A former president will be in the building on Monday in East Baltimore to talk about American’s worsening and deadly painkiller abuse problem.
Bill Clinton is on the roster of speakers for the Bloomberg School of Public Health’s Oct. 30 conference, “America’s Opioid Epidemic: From Evidence to Impact.” His and Hillary’s charitable organization, The Clinton Foundation, is co-hosting the event.
The 42nd U.S. president has joined a chorus of leaders in describing the problem for what it is: A systematically driven scourge on the U.S. population. He’s among many pushing for a more coordinated, comprehensive public health response to the epidemic.
“It’s going to eat us all alive,” he warned at the U.S. Conference of Mayors in June, per The Hill.
He’s coming to town just after Maryland released its saddening second quarter data for fatal overdoses so far in 2017. According to the newest figures, 1,172 people died in Maryland from drug overdoses in the first six months of this year. Heroin is no longer the chief culprit; the data indicate fentanyl, its far more potent relative, was tied to about seven in 10 of those deaths through June.
Baltimore has borne the brunt of the problem, contributing a third of those nearly 1,200 deaths so far this year.
Clinton told the Bloomberg School’s magazine this fall, “often people who are hurting economically sometimes turn to pills and heroin as ways to alleviate some of their emotional pain. We need to figure out ways to address these basic causes, while also helping those who have fallen into addiction to escape them.”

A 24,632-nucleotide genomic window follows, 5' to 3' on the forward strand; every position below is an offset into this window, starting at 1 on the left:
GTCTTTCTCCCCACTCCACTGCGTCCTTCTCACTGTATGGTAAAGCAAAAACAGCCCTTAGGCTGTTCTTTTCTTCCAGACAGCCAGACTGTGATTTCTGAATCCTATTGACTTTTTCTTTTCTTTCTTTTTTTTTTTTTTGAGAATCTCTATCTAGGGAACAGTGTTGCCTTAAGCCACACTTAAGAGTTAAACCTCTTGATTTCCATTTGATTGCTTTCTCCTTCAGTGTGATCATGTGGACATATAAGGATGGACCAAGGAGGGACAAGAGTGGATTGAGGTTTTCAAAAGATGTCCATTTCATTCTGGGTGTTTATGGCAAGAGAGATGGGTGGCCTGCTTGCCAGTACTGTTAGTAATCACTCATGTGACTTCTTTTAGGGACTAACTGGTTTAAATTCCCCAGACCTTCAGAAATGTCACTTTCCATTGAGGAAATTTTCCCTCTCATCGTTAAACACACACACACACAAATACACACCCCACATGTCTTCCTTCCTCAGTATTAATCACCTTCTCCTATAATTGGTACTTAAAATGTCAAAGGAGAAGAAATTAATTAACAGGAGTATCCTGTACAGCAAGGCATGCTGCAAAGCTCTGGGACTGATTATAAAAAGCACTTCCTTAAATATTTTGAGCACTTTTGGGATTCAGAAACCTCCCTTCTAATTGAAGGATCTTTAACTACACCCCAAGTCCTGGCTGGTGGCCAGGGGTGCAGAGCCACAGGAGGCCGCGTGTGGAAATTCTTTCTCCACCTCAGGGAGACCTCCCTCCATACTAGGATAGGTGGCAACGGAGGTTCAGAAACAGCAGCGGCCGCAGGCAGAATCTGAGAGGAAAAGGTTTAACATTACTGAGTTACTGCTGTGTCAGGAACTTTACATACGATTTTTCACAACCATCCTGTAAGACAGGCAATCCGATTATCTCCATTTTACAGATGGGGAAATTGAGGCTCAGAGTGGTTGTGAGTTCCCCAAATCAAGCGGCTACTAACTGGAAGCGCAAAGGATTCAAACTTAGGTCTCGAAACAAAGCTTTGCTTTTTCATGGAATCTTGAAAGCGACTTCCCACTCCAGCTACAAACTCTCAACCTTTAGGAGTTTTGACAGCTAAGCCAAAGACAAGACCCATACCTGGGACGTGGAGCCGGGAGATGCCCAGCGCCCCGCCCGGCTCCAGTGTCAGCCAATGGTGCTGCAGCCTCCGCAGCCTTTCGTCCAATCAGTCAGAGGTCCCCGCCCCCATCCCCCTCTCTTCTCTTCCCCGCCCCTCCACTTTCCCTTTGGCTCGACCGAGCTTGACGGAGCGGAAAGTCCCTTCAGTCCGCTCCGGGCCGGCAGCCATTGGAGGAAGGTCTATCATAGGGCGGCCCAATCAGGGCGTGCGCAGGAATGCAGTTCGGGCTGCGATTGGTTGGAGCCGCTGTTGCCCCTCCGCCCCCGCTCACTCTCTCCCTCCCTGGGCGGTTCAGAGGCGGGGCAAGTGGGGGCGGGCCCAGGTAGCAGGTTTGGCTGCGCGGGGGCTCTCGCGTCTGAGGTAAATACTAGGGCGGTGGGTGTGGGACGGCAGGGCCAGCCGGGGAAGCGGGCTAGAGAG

He also pointed the finger in part at the pharmaceutical companies making the prescription drugs that get many people hooked in the first place, as well holes in the national health care system that give those firms “more leeway to advertise their products and more freedom to market to doctors than most other countries.”
Joining him on the expansive panel of speakers will be City Health Commissioner Dr. Leana Wen; the school’s dean, Dr. Ellen J. Mackenzie; Baltimore-native Rep. Elijah Cummings; and G. Caleb Alexander, co-director of the Johns Hopkins Center for Drug Safety and Effectiveness, among others.
The conference’s website says seats have already filled up. For the rest of us, the school will be broadcasting the talk live starting at 10 a.m. via this webcast.
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